was uncovered. Replies to inquiries and later verbal details by Mr. Boyes verified and enlarged upon this account in all particulars. Deeming it of greatest importance that the age of this deposit be determined, the writer requested Mr. Harold 1. Cook to make a detailed investigation, particularly in relation to the geology and association of other fossil species .... As critical studies of the artifacts found associated with the bison remains near Colorado, Texas must be left to the archaeologist, but brief detailed mention of them will be made here. There are two or three private collections of arrowheads that were picked up' on the surface in the vicinity of Lone Wolf Creek, all of which have been examined by Mr. Cook and Mr. Boyes. None contained examples approaching in similarity, either in form or workmanship, those found with the bison skeleton. The latter are of grayish flint, quite thin, and are devoid of evidence of notching, which is distinctly opposed to the forms found on the surface in that locality. Equally distinctive is their superiority of workmanship, which, I am told, also applied to the example that was lost. While there seems to be no doubt that these artifacts represent a cultural stage quite distinct, as compared with that revealed in the arrowheads found on the surface, it is not the writer's intention to discuss such questions ... During the summer of 1925, Messrs. Fred J. Howarth and Carl Schwachheim of Raton, New Mexico, informed the writer of a quantity of bones exposed in the bank of the Cimarron River, near the town of Folsom, Union County, New Mexico. Later those gentlemen forwarded e~amples for examination, which proved them to be parts of an extinct bison and a large deerlike member of the Cervidae. Accompanied by Mssrs. Howarth and Schwachheim, Mr. Cook and the writer visited the locality in April, 1926, and after a study of the deposti, made arrangements with Mr. Schwachheim for the removal of the overlying formation, consisting of some six to eight feet of very tough, hard clays. In June, the writer sent Mr. Frank M. Figgins to supervise the removal of the bones, in which work he was aided by Mr. Schwachheim. Not the least of the writer's interest in this deposit was the possibility that additional evidence of man's antiquity in America might be uncovered, and with that prospect in view, he gave explicit instruction that constant attention be paid to such discoveriesnot with as much expectation of Success, as in the belief that opportunities of that nature should not be ne~lected. It was therefore something in the nature of an anticipated surprise when sueh a find was made. In this case, it was of the greater portion of an arrowhead, similar in its general form to those found .at Colorado, Texas, but decidedly more tapering at the point, and ?f quite superior workmanship. Unfortunately, this artifact had also been dlslodged from the matrix before it was discovered-something the writer was anxious to avoid. However it was directly associated with the remains of an extinct bison, and greater caution was urged in the work of excavating.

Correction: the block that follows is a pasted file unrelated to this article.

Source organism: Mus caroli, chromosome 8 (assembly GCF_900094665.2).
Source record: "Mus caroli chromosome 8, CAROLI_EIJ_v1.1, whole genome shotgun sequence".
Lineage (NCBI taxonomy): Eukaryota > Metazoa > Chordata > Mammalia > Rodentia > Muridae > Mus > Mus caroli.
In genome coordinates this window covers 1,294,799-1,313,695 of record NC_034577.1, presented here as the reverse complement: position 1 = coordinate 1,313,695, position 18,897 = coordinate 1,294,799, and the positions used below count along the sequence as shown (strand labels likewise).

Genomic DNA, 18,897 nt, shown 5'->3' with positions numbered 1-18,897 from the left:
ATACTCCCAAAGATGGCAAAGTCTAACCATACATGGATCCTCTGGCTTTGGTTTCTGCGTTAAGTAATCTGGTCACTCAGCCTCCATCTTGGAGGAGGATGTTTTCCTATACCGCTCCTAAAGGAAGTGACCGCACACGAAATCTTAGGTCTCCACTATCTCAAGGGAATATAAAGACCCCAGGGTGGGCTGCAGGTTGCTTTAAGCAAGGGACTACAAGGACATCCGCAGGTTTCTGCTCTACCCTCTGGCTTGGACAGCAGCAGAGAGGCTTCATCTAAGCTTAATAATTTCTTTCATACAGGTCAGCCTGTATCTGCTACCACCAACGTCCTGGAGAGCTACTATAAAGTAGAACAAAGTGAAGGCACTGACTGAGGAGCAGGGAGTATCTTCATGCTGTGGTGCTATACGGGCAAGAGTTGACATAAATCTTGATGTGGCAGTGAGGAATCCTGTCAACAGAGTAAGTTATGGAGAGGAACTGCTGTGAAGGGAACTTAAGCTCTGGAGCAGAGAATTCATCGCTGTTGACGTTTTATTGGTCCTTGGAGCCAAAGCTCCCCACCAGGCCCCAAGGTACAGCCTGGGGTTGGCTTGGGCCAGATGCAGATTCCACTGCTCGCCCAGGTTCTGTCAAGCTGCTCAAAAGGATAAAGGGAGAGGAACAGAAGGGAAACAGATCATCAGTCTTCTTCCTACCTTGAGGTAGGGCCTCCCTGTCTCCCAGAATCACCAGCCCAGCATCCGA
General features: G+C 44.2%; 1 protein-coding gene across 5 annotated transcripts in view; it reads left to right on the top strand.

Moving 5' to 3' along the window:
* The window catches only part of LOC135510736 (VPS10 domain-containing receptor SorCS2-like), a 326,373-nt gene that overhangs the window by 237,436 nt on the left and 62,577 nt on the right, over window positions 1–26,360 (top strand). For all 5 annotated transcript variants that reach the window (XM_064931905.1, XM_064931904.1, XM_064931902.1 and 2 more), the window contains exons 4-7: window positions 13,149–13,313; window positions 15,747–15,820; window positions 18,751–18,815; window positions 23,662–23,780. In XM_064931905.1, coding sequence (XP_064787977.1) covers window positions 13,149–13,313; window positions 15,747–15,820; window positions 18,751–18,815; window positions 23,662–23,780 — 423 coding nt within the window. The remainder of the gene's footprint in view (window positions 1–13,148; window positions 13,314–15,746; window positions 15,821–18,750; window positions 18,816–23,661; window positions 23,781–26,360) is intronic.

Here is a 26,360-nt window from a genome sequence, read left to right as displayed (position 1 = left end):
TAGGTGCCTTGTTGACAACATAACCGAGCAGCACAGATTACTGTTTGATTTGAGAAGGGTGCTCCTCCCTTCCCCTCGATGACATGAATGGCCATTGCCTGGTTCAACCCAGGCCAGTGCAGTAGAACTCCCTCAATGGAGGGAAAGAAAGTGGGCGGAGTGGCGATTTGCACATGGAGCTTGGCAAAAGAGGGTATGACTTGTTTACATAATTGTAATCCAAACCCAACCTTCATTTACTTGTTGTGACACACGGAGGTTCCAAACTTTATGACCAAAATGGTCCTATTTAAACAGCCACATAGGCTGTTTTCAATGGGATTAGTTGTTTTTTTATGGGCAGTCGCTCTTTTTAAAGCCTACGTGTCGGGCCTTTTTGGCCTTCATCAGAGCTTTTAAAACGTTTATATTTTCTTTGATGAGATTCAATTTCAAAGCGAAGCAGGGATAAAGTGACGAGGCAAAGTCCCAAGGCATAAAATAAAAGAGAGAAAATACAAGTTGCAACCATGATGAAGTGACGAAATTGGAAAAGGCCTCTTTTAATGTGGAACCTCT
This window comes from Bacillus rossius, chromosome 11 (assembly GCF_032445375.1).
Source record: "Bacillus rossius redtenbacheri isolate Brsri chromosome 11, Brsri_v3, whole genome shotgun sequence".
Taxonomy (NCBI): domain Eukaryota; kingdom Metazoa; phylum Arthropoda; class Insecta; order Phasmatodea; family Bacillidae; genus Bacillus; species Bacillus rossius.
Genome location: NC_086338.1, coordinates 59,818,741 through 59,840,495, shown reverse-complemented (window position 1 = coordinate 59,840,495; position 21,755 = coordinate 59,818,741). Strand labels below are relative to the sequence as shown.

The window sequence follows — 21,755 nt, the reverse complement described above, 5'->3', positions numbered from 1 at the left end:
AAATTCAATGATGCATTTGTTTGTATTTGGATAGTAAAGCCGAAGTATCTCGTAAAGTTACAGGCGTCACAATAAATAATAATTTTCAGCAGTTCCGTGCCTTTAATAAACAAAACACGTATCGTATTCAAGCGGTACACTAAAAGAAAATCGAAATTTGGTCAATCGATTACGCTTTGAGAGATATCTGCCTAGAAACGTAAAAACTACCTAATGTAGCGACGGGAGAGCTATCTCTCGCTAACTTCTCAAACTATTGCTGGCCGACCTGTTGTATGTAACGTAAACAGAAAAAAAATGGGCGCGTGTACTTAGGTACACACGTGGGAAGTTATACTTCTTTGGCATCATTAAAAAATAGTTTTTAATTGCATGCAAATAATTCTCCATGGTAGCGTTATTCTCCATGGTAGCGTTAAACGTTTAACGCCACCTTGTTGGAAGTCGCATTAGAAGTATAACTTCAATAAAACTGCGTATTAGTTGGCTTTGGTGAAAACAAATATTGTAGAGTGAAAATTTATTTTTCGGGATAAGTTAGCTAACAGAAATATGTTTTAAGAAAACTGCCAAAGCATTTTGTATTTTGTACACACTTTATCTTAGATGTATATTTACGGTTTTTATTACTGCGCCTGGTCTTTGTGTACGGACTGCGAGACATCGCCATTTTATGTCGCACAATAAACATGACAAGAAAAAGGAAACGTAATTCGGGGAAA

First Clear Evidence of Ancient

Man in North America


Not until nearly the close of the season was additional evidence uncovered, thfs proving to be a second arrowhead almost identical with the first in form, and, like the first, having the proximal end missing. The material from which it was fashioned is distinctive, being a very pale gray ground, through which run narrow, diagonal streaks of red. This artifact, too, had been dislodged before its presence was suspected. but at the Spot from which it came, the tool struck a hard substance, which, upon being ex. posed, proved to be a wedge-shaped fragment of Ilim, approximately one. quarter of an inch in width by three quarters of an inch in length, lying in a fixed position, adjacent to a bison rib. This was removed without being disturbed, in the form of a small block and in addition to the flint and rib in close contact, there are also in the' block rwo toe hones and an atlas. ~pon its arrival at the laboratory, immediate attention was given to cleaning the fragment of flint, which proved to be of the same material as that of the larger portion of arrowhead, and suggested that it might be part of the missing proximal end. When a test was made, a perfect contact resulted. The perfection of this contact, together with the peculiar